The Red Sox recently sent highly touted prospect Will Middlebrooks down to the minor leagues.  The reason?  They needed a place to play Jose Iglesias.  Iglesias had a .257 career minor league average.  Last year in the majors he hit .118 in in 68 at bats.  The major leagues is proving to be a different story.

This year.  In over 100 major league at bats he is hitting .434.  The Red Sox wanted to keep Stephen Drew at shortstop, even though Iglesias is noted for his phenomenal defense at short.  With Will Middlebrooks struggling along the Mendoza line Jose Iglesias will get his opportunities to start at third base.  It will be interesting to see if he can continue to hit at his current pace.

Iglesias never played in the Cuban professional league.  He defected playing for the junior national team in an international youth tournament in Canada.  The Red Sox gave him a $6 million bonus and signed him for $8.2 million for four years.  Until this year it appeared the Red Sox had thrown that money away.

Puig is a different story.  He defected from the Cuban professional league where he had some success in limited playing time.  The Dodgers were so impressed with him they signed him to a $42 million contract for seven years, more than a more proven player from Cuba Yoennis Cespedes.  Myworld wrote about Puig here:

Puig didn’t even need a full season in the minor leagues before the Dodgers called him up to help their crippled and moribund offense get started.  The numbers he put up in the minor leagues or the winter leagues could not portend the numbers he is putting up in the major leagues.

Puig slugged two homeruns and drove in five in his second major league game.  He hit a grand slam in his fourth game and bashed his fourth homerun in his fifth game.  Only two other major leaguers have ever accomplished that feat.  He also threw a runner out at home to give the Dodgers a victory showing there is some defensive chops to his game.

Currently he is making the major leagues looking easy, hitting .420 with seven homeruns and 14 RBIs in 21 games.  He has accomplished that in 81 major league at bats.  Myworld would be surprised if he can continue that pace.

UCLA Bruins Win College Baseball Championship

Wednesday, June 26th, 2013

It is hard to believe with their storied history the UCLA Bruins have not won a college World Series.  Last year the Bruins had a pitching staff with Gerrit Cole and Trevor Bauer both drafted in the first round.  They fell short.  This year their pitching staff was better giving the Bruins the championship they thought they should have won last year.

For the seventh time in the last eight games the pitching staff held their opponents to one run or less.  The offense also exploded for eight runs to give the UCLA Bruins an 8-0 win and a two game sweep of the Mississippi State Bulldogs.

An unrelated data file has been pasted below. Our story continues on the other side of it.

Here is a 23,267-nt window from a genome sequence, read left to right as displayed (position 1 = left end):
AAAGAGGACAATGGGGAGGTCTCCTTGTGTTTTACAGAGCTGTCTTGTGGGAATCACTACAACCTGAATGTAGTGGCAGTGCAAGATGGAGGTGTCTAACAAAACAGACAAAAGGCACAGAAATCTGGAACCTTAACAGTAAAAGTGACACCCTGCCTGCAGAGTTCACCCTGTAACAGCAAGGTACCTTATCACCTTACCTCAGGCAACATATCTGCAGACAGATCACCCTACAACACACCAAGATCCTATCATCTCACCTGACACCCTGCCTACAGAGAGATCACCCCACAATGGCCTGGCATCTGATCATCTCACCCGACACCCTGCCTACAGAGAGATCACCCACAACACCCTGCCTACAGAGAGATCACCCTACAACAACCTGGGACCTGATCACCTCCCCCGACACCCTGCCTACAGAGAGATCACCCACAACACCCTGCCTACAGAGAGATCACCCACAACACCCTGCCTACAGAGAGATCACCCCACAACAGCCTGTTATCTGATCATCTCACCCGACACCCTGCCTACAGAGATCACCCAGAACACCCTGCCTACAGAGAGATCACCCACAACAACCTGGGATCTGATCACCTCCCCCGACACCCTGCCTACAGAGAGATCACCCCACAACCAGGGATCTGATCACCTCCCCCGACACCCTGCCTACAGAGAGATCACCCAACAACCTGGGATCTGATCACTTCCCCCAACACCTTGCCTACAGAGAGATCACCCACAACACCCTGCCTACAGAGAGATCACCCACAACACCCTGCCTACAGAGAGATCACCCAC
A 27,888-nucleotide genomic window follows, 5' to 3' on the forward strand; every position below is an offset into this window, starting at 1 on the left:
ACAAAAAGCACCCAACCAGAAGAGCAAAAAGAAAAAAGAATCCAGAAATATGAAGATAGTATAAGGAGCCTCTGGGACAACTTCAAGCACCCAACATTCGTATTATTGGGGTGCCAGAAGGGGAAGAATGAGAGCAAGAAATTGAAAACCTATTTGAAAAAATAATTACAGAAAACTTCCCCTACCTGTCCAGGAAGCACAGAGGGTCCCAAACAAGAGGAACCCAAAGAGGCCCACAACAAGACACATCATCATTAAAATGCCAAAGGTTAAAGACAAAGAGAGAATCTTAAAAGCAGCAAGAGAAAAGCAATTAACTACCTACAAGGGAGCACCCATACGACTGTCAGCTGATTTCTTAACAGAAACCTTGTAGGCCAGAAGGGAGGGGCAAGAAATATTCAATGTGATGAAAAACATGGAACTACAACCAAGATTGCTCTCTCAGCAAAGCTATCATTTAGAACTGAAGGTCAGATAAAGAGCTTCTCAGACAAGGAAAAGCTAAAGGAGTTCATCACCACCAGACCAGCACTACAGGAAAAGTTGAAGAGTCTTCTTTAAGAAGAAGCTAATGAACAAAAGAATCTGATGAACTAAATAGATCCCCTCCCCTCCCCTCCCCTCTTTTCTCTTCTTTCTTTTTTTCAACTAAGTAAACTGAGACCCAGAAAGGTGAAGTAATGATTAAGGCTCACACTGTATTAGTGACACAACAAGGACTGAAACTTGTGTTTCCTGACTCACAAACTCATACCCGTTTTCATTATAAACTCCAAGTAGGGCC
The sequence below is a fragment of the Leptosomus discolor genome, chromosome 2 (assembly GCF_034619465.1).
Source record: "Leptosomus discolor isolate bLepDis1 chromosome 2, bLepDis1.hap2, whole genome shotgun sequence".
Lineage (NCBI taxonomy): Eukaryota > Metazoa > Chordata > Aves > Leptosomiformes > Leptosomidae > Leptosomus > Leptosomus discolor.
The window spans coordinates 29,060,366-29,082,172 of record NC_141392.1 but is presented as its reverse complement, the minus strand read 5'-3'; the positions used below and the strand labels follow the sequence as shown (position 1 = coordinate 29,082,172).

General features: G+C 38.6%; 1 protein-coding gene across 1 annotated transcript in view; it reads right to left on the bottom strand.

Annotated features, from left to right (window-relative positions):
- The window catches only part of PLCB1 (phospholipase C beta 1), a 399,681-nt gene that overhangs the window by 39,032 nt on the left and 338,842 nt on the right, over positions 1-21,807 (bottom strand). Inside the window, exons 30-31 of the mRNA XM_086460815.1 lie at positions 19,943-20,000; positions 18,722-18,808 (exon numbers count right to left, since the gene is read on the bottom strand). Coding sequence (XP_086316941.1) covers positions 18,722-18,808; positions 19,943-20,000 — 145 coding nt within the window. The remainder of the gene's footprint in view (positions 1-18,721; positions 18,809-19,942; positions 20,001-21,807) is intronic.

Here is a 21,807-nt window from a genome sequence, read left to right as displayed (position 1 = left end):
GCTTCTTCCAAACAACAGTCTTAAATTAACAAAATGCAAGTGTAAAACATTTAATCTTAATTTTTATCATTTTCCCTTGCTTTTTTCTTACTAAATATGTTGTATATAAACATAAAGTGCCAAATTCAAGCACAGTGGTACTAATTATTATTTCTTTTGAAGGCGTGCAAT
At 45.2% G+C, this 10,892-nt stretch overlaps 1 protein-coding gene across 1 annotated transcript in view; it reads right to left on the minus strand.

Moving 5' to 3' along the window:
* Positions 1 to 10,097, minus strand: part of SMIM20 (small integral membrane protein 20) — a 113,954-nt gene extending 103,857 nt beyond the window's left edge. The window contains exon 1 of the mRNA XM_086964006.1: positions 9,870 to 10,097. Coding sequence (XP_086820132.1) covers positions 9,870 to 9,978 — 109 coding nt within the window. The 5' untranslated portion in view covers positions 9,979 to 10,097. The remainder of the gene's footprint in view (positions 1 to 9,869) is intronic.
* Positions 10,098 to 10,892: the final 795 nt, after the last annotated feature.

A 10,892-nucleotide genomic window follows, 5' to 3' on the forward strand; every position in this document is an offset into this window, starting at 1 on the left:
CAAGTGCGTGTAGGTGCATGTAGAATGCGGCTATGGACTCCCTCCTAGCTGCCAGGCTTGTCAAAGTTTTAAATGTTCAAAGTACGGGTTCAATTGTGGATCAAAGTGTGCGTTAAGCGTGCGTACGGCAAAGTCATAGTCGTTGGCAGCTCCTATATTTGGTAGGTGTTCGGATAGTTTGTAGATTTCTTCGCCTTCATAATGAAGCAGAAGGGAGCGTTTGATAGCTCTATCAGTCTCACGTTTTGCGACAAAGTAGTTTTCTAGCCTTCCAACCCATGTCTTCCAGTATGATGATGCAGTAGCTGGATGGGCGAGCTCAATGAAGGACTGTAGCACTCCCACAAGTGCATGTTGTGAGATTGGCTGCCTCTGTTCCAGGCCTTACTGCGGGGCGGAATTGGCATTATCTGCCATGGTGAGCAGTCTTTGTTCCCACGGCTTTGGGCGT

The Bruins did what they do best on offense, nicking at the Bulldogs like tiny razor blades to the skin with one or two run innings in first, third, fourth, sixth and eighth.  The Bulldogs could not generate any kind of offense against Nick Vander Tuig.  He went eight innings giving up only five hits.  Dave Berg got the pleasure of being at the bottom of the pile in the championship celebration, pitching the last inning to close out the victory.  He had done so on 24 occasions this year in games much closer than this one.

Eric Filia was the big bat with his five runs batted in on two hits.  He drove in the first two Bruin runs on a sacrifice fly and a squeeze bunt.  Leadoff hitter Brian Carroll scored three times, scoring the first two runs driven in by Filia.  It was small ball torture for the Bulldogs, proving the big bombs do not always win championships.

The Bruins finished the day with four sacrifice bunts, including one squeeze and two sacrifice flys.

LaRoche Blast Leads Nats

Wednesday, June 26th, 2013

Adam LaRoche had yet to launch a homerun in June.  The offense was floundering with his silent bat and the injuries to Ryan Zimmerman, Bryce Harper and Jayson Werth were not helping.  At least for this day his bat came alive and the Nationals beat the Arizona Diamondbacks 7-5.

The Nationals jumped on Trevor Cahill early.  A 3-run homer by Adam LaRoche hit on an 0-2 count closed out a 5-run third giving the Nationals a big lead for Gio Gonzalez.  Denard Span drove in the first run with an RBI single.  He had prevented a run from scoring in the second with a strike throw to the plate, nailing the slowfooted Martin Prado as he tried to slide to the outside part of the dish.  A.J. Pollock tried to throw out Kurt Suzuki on the Span single but his throw was cut off.  Jayson Werth drove in the second run bouncing a single in the hole between short and third.  LaRoche then lifted his ball that barely entered the corner of the bullpen for a 3-run shot.

In the fifth the Nationals made it 6-0 with a Jayson Werth double followed by a Adam LaRoche single.  Werth barely slid into second for his double on a ball that bounced off the scoreboard.  Ian Desmond drove in Werth with a fly to right field.